For many people, Cuban music is best captured by "son," the earthy genre at the heart of modern salsa.
But it represents just one facet of a musical culture that includes fiery modern dance bands and elegant orchestras.
Among the latter is Orquesta Aragon, a storied ensemble that performs tonight and Thursday at the Dakota Jazz Club in Minneapolis.
Cuban dance bands are powerhouses of rhythm, musical institutions that pass the island's traditions from one generation to the next. That's certainly the case with Orquesta Aragon, which for more than seven decades has taken Cuban sounds around the world.
The band covers a century of Cuban popular music and culture, and its international tours have introduced millions to the variety of rich styles that make up its repertoire, musical director and violinist Rafael Lay, Jr. said.
"The band is an ambassador of Cuban sound from an earlier era, and of Cuban life," Lay said. "Because really, our music and numbers speak to the feeling of what Cuba has been during the 75 years our orchestra has been around."
Orquesta Aragon and its charanga sound exemplify the island's creole musical heritage, based on a combination of Spanish, African and other rhythms.
Late in the 19th century, emerging musical groups also began to experiment with French and Haitian influences and introduced violins, flutes and other instruments. African drums in the form of Cuban congas allowed bands to develop rhythms that would make the island's music inherently danceable.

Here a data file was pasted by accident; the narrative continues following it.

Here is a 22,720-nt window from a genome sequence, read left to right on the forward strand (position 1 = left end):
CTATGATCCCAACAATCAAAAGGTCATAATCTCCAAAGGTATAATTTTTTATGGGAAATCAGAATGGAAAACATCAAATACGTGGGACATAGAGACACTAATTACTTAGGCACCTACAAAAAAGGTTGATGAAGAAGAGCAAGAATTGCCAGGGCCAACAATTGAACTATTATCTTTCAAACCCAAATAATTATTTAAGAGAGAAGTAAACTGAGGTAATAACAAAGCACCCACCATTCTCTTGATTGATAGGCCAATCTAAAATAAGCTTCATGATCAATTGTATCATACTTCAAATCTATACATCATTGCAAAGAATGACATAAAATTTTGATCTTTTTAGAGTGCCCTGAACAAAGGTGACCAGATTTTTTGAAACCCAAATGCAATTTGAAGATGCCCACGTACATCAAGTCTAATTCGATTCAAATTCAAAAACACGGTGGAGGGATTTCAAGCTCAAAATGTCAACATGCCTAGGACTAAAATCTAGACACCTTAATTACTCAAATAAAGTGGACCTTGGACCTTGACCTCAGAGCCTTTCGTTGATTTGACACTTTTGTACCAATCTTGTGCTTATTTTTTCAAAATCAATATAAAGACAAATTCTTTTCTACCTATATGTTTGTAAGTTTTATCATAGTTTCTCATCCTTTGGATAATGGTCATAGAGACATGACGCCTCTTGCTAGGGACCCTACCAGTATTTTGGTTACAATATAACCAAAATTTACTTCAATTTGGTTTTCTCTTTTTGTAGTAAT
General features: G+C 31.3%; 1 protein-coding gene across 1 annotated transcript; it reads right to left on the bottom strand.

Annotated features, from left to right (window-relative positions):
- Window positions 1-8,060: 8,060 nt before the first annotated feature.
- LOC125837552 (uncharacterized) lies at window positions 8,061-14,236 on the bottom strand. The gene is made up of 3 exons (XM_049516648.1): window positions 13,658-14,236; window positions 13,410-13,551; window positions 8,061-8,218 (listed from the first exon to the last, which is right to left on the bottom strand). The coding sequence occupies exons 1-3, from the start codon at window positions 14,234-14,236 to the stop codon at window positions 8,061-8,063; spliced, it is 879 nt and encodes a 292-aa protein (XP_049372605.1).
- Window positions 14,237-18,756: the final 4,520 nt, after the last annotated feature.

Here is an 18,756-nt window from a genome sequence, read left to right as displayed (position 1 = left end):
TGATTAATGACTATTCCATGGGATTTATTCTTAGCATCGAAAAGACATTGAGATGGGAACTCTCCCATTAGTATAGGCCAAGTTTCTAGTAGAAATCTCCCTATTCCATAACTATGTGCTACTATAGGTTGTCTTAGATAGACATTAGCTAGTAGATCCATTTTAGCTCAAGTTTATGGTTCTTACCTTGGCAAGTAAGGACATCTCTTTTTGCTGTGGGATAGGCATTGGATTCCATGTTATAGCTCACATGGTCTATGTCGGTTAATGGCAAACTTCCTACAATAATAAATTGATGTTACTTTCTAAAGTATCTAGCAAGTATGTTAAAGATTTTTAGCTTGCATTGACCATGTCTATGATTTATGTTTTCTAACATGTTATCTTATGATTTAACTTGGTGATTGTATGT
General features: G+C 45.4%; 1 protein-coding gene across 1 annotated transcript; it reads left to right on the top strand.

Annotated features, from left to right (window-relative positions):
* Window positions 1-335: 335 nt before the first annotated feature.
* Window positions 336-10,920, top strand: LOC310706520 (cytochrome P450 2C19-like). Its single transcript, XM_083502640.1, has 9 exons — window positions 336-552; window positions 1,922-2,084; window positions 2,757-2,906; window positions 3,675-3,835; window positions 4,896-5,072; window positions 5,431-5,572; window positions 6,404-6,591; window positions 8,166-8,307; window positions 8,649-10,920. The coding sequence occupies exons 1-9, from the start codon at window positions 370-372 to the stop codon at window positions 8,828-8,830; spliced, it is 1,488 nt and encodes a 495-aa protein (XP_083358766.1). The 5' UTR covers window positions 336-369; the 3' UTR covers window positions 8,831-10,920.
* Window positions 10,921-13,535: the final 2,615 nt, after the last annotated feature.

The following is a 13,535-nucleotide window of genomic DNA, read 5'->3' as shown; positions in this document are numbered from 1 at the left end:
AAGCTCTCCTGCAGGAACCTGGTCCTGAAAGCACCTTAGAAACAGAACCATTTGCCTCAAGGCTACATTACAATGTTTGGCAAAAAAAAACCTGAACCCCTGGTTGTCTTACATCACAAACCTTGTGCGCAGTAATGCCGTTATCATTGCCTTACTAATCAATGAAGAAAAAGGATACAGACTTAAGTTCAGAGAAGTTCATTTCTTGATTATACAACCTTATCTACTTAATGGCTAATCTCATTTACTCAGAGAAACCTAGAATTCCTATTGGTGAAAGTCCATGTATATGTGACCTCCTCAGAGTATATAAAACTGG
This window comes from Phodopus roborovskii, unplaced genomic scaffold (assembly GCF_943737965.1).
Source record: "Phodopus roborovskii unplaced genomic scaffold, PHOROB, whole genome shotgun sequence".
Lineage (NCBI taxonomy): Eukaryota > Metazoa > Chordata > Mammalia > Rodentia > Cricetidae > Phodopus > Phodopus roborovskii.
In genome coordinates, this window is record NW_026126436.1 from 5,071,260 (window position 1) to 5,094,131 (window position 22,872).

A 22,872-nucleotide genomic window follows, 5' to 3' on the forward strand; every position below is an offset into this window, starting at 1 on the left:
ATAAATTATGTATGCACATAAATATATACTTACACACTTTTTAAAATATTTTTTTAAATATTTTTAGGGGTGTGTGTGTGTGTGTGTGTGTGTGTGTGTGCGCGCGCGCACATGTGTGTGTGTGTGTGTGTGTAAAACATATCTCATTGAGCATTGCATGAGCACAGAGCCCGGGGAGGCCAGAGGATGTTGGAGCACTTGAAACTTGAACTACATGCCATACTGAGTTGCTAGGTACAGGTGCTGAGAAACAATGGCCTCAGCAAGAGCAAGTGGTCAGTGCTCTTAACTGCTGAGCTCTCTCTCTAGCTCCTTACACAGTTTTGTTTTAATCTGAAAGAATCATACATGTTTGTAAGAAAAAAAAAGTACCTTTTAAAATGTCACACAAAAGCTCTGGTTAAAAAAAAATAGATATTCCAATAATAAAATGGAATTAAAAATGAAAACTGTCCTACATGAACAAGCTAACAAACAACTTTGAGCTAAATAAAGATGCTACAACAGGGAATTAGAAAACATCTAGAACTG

Cuba's dance bands also drew heavily on jazz music and the collaborations island musicians had with their North American counterparts, Lay said.
"The influence of jazz cannot be denied, and there is a strong connection between Cuban music and jazz owing to the Cuban big bands," he said. "I'm talking about the big band of Beny More and others, a group of bands that developed our music. Even [Damaso] Perez Prado was influenced by jazz."
Orquesta Aragon has been a constant in Cuban music since its founding in 1939. Generations of musicians have grown up with the band and some of the musicians followed family members. Although the band's members and approach have changed over the years, ensuring a continuity of sound is important, said Lay, who has led the band since his father died in 1982.
As much as many people will think Orquesta Aragon is simply a charanga band, Lay said the musicians are fully immersed in the varied styles that make up Cuban popular music -- from son, danzon and bolero to cha cha cha, rumba, guajira and guaguanco.
"For us, charanga has to do with musical development," he said. "I know for other countries, for the world, charanga seems like a style or a genre of music. But in general if people think charanga means party, dance, music, that's perfect. ... [It's about] the time of music that we are going to play and the genres that we interpret that we have been interpreting for so long."
The band always starts with the cha cha cha, but on stage it will play everything. In recent years, it has incorporated elements of "timba," the streetwise contemporary music that has been the rage in Cuba for the last 15 years or so.
Lay said if the band can't master timba like younger Cuban bands, it will make sure it comes close to the rhythm. That, he said, should keep the dancers moving.
"I'll tell you that we're working in 2014, when timba has a very important space in today's Cuban music," he said. "With our ability, with our sound we are coming close to that style. So we also try to interpret it so that people will be happy."